Genre: Action | Adventure | Science-Fiction |
Runtime: 155 min
Director: Denis Villeneuve
Starring: Timothée Chalamet, Oscar Isaac, Rebecca Ferguson
Feature adaptation of Frank Herbert’s science fiction novel, about the son of a noble family entrusted with the protection of the most valuable asset and most vital element in the galaxy.
VISUAL EPIC SPACE EPOS, FLAT CHARACTERIZATION
Few franchises have been remade as the Dune series and did not gain positive publicity, written and created by Frank Herbert starting in 1965 and continuing the series by writing five more novels about the fictitious world. Even Arthur P. Jacobs, Alejandro Jodorowsky, and Ridley Scott have failed to envision the world of Herbert’s Dune which inspired Star Wars with its organisms, hostile environments, and structures between different planetary governments. David Lynch was hired to direct the first imaginative version of the books, which failed massively on the box office in 1984. At the beginning of the millennia, a mini-series was produced trying once again to visualize the ambitious project, the world of Dune means.
After several attempts thereafter, Warner Bros has finally released a thoughtful and distinct version of Herbert’s massive complex world. With a budget of 165 million dollars, it is probably one of the few adaptions that is faithful to the inherit the story as it should be told. Maybe now, there are enough visual effects to compose the story effectively and not making it feel rushed, flawed, or effortless. And probably after 2-3 years, writing the story is thoughtful as most characters die at the end of the film. And the story is very simplified.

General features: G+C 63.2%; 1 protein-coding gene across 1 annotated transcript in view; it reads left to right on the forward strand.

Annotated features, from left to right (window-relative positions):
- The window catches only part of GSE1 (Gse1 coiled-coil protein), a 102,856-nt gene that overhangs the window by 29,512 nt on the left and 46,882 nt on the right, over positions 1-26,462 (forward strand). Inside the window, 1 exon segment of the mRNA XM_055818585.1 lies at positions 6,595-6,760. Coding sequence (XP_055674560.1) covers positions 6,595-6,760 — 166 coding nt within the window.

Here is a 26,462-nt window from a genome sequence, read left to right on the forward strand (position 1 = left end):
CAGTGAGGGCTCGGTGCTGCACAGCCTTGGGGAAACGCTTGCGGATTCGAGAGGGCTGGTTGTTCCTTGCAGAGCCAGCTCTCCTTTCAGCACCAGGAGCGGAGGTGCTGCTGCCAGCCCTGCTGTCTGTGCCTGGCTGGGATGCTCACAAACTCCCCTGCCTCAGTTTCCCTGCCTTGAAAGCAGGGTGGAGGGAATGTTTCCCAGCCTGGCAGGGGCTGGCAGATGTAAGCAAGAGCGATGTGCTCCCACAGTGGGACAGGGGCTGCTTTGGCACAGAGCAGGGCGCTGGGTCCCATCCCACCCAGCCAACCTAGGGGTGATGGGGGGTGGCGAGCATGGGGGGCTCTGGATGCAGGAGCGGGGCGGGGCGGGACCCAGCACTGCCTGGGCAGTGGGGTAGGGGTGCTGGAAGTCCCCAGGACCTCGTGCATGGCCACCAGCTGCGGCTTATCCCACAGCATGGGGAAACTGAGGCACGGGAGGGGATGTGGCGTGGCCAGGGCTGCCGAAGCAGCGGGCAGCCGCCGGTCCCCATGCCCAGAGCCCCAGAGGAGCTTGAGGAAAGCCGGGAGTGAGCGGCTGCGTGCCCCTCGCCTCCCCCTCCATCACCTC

It’s a slow burn telling of how Paul Atreides prepares to inherit power from the duke, his father. In the novel, he’s a boy on 15 but at the time of filming, Timothée Chalamet was 23 years old. He’s not all charismatic and the much of the story, you can foresee up ahead with the ending. He doesn’t really sell the idea. He’s doesn’t really fit for the part of a young person for his role. He’s a grown man, yet he’s the lead in the story. Rebecca Ferguson makes a thoughtful and integrated characterization of the psychic mother Jessica, trying to teach and prepare for the future. Oscar Isaac does a solid impression of the duke. Jason Momoa and Josh Brolin, as Duncan and Gurney respectively have small roles but make cool fighting scenes awesome. However, Gurney Halleck is a major character in the ensemble.
There’s a lot of exposition and foretelling at the end of part one. There’s a lot of magical, science-fiction stuff and words and whispers and visions from dreams which maybe not be so easy to understand for an outsider of the Dune – universe. The characters, despite the extensive runtime, feel occasionally empty, flat and the writing doesn’t always convince.
The best part of this film, which often is the case with filmmaker Denis Villeneuve, is the visual part. The visual effects, the costume, the soundtracks immensely elevate the cinematic experience. Its storytelling about such a complex world with thousands of details comped down to 160 minutes feature, it’s not an easy task to do.
Even if the characters are bleak and an ensemble of several A-list actors, it works its way up. It set a certain tone of being in the desert, and some dialogue lines not always delivered so faithful and some stiff acting, it works. Don’t know how but, it’s an intriguing world to entering. The world is so vast to explore and hopefully, the secrets of the plot of the sequel will be kept more locked, than this one.